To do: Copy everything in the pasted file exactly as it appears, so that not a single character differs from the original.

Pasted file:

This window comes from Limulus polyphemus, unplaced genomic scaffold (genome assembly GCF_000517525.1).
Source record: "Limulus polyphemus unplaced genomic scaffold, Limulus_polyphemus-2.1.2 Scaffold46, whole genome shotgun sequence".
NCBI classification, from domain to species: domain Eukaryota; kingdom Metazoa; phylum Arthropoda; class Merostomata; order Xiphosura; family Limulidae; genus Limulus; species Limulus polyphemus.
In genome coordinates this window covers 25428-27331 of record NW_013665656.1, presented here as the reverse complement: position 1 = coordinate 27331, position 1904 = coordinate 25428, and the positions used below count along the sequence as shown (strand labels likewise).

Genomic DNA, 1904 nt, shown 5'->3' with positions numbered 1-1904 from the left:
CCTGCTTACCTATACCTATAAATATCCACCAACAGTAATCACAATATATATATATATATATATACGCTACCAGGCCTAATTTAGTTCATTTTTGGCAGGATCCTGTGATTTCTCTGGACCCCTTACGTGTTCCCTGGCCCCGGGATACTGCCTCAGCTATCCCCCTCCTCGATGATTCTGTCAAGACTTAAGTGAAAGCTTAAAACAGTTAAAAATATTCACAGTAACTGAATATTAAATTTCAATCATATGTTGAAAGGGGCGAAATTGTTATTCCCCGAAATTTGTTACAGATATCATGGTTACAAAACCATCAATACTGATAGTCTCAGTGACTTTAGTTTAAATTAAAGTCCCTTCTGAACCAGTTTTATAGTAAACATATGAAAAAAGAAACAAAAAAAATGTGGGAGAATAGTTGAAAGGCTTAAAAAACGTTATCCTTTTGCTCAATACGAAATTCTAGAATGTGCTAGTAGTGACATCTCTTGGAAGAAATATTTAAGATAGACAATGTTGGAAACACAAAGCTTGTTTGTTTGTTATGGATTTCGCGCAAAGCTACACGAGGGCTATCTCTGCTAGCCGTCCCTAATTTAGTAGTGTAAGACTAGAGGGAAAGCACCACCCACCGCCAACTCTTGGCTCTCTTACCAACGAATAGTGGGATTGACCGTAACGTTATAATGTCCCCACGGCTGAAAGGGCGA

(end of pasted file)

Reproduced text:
This window comes from Limulus polyphemus, unplaced genomic scaffold (genome assembly GCF_000517525.1).
Source record: "Limulus polyphemus unplaced genomic scaffold, Limulus_polyphemus-2.1.2 Scaffold46, whole genome shotgun sequence".
NCBI classification, from domain to species: domain Eukaryota; kingdom Metazoa; phylum Arthropoda; class Merostomata; order Xiphosura; family Limulidae; genus Limulus; species Limulus polyphemus.
In genome coordinates this window covers 25428-27331 of record NW_013665656.1, presented here as the reverse complement: position 1 = coordinate 27331, position 1904 = coordinate 25428, and the positions used below count along the sequence as shown (strand labels likewise).

Genomic DNA, 1904 nt, shown 5'->3' with positions numbered 1-1904 from the left:
CCTGCTTACCTATACCTATAAATATCCACCAACAGTAATCACAATATATATATATATATATATACGCTACCAGGCCTAATTTAGTTCATTTTTGGCAGGATCCTGTGATTTCTCTGGACCCCTTACGTGTTCCCTGGCCCCGGGATACTGCCTCAGCTATCCCCCTCCTCGATGATTCTGTCAAGACTTAAGTGAAAGCTTAAAACAGTTAAAAATATTCACAGTAACTGAATATTAAATTTCAATCATATGTTGAAAGGGGCGAAATTGTTATTCCCCGAAATTTGTTACAGATATCATGGTTACAAAACCATCAATACTGATAGTCTCAGTGACTTTAGTTTAAATTAAAGTCCCTTCTGAACCAGTTTTATAGTAAACATATGAAAAAAGAAACAAAAAAAATGTGGGAGAATAGTTGAAAGGCTTAAAAAACGTTATCCTTTTGCTCAATACGAAATTCTAGAATGTGCTAGTAGTGACATCTCTTGGAAGAAATATTTAAGATAGACAATGTTGGAAACACAAAGCTTGTTTGTTTGTTATGGATTTCGCGCAAAGCTACACGAGGGCTATCTCTGCTAGCCGTCCCTAATTTAGTAGTGTAAGACTAGAGGGAAAGCACCACCCACCGCCAACTCTTGGCTCTCTTACCAACGAATAGTGGGATTGACCGTAACGTTATAATGTCCCCACGGCTGAAAGGGCGA